Robert Siegel

Robert Siegel is senior host of NPR's award-winning evening newsmagazine All Things Considered. With 40 years of experience working in radio news, Siegel is still at it hosting the country's most-listened-to, afternoon-drive-time news radio program and reporting on stories and happenings all over the globe. As a host, Siegel has reported from a variety of locations across Europe, the Middle East, North Africa and Asia.

In 2010, Siegel was recognized by the Columbia University Graduate School of Journalism with the John Chancellor Award. Siegel has been honored with three Silver Batons from Alfred I. DuPont-Columbia University, first in 1984 for All Things Considered's coverage of peace movements in East and West Germany. He shared in NPR's 1996 Silver Baton Award for "The Changing of the Guard: The Republican Revolution," for coverage of the first 100 days of the 104th Congress. He was part of the NPR team that won a Silver Baton for the network's coverage of the 2008 earthquake in Sichuan Province, China.

Other awards Siegel has earned include a 1997 American Bar Association's Silver Gavel Award for the two-part documentary, "Murder, Punishment, and Parole in Alabama" and the National Mental Health Association's 1991 Mental Health Award for his interviews conducted on the streets of New York in an All Things Considered story, "The Mentally Ill Homeless."

Siegel joined NPR in December 1976 as a newscaster and became an editor the following year. In 1979, Siegel became NPR's first staffer based overseas when he was chosen to open NPR's London bureau, where he worked as senior editor until 1983. After London, Siegel served for four years as director of the News and Information Department, overseeing production of NPR's newsmagazines All Things Considered and Morning Edition, as well as special events and other news programming. During his tenure, NPR launched its popular Saturday and Sunday newsmagazine Weekend Edition.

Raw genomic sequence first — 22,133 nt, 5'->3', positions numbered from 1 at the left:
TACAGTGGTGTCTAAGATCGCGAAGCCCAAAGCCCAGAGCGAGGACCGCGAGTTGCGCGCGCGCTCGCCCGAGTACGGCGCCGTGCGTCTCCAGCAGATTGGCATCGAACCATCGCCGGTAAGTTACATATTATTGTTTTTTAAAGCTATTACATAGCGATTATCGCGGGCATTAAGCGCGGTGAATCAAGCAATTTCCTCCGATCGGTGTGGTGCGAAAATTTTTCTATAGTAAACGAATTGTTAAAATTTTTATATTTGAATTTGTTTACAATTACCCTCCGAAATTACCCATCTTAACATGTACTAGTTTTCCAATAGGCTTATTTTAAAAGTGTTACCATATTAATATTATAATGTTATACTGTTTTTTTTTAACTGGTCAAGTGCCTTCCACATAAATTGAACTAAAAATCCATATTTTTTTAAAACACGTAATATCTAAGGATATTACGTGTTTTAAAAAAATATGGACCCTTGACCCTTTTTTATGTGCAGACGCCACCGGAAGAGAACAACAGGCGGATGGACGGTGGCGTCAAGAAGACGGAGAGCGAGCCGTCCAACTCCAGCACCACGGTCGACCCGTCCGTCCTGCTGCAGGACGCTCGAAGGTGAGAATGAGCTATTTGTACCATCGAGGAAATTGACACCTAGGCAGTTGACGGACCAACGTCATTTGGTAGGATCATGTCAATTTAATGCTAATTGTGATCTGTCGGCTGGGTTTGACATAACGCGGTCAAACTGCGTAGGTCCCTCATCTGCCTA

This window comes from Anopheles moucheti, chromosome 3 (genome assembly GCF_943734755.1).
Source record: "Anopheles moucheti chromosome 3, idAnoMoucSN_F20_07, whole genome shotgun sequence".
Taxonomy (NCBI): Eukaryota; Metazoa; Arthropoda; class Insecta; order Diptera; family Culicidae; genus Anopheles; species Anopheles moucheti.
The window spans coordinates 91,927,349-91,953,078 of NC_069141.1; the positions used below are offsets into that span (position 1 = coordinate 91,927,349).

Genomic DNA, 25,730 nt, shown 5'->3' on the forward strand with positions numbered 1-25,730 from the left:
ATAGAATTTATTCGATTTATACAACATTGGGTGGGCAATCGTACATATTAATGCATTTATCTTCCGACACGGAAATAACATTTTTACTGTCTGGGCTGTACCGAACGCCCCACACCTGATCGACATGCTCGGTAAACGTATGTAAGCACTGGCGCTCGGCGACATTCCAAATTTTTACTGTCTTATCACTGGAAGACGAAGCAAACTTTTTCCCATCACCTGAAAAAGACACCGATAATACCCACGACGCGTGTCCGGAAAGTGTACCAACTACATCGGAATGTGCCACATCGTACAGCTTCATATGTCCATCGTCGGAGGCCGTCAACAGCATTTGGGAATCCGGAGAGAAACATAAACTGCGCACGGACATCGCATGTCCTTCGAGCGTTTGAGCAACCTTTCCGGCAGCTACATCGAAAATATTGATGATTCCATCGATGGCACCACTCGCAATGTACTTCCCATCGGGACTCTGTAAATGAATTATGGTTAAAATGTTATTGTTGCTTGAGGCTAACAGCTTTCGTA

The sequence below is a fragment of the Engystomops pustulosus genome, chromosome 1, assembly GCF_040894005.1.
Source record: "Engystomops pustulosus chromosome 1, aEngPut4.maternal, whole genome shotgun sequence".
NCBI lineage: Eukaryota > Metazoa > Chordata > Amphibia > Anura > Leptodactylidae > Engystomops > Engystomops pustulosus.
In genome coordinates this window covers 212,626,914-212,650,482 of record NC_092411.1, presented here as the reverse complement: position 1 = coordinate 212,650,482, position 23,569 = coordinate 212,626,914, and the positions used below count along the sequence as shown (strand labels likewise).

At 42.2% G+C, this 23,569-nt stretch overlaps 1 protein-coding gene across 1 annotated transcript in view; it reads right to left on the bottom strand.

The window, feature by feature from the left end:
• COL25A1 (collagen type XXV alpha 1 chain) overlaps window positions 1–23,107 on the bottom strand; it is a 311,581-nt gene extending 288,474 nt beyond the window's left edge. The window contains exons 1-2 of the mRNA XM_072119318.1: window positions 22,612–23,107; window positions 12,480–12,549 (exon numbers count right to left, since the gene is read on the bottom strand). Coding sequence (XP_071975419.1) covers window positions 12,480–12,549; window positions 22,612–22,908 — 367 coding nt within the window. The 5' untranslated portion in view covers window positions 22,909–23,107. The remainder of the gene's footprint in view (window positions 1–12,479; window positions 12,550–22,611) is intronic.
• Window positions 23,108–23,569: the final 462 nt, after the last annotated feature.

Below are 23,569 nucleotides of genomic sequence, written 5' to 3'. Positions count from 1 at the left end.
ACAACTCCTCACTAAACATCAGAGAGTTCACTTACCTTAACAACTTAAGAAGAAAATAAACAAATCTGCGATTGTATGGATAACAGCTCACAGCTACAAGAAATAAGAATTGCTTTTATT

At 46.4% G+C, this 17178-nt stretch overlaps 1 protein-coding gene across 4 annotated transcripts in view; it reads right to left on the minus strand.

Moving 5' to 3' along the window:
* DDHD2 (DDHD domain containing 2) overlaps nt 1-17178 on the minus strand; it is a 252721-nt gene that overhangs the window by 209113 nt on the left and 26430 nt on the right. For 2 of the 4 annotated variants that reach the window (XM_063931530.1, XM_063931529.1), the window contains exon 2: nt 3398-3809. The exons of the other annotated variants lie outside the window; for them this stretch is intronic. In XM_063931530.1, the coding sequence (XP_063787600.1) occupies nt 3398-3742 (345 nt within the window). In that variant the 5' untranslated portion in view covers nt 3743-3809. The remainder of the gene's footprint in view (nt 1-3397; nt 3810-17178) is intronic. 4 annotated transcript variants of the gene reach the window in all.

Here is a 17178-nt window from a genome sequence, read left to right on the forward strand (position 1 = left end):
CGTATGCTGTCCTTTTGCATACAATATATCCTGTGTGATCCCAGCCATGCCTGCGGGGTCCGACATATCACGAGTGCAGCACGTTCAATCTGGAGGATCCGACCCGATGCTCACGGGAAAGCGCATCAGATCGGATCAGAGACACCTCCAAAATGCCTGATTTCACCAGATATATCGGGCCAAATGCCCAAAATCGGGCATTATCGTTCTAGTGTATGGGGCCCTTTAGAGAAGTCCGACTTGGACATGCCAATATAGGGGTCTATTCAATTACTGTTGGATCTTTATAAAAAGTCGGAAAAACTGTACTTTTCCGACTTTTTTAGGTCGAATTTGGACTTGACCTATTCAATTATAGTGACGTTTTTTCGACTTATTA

Before coming to NPR, Siegel worked for WRVR Radio in New York City as a reporter, host and news director. He was part of the WRVR team honored with an Armstrong Award for the series, "Rockefeller's Drug Law." Prior to WRVR, he was morning news reporter and telephone talk show host for WGLI Radio in Babylon, New York.

A graduate of New York's Stuyvesant High School and Columbia University, Siegel began his career in radio at Columbia's radio station, WKCR-FM. As a student he anchored coverage of the 1968 Columbia demonstrations and contributed to the work that earned the station an award from the Writers Guild of America East.

Siegel is the editor of The NPR Interviews 1994, The NPR Interviews 1995 and The NPR Interviews 1996, compilations of NPR's most popular radio conversations from each year.

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Middle East
4:46 pm
Mon August 26, 2013

U.S. May Fire Cruise Missiles On Syrian Military

Originally published on Tue August 27, 2013 5:30 pm

Transcript

ROBERT SIEGEL, HOST:

And we turn now to NPR Pentagon correspondent Tom Bowman for more on what the Obama administration might do in Syria. And, Tom, as we just heard in Michele's report, Secretary Kerry made the case today that Syria's government did use chemical weapons last week against its own people. Did he provide any evidence?

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Around the Nation
4:45 pm
Mon August 26, 2013

Fire Near Yosemite Grows To Nearly 150,000 Acres

Originally published on Tue August 27, 2013 5:30 pm

Transcript

MELISSA BLOCK, HOST:

This is ALL THINGS CONSIDERED from NPR News. I'm Melissa Block.

ROBERT SIEGEL, HOST: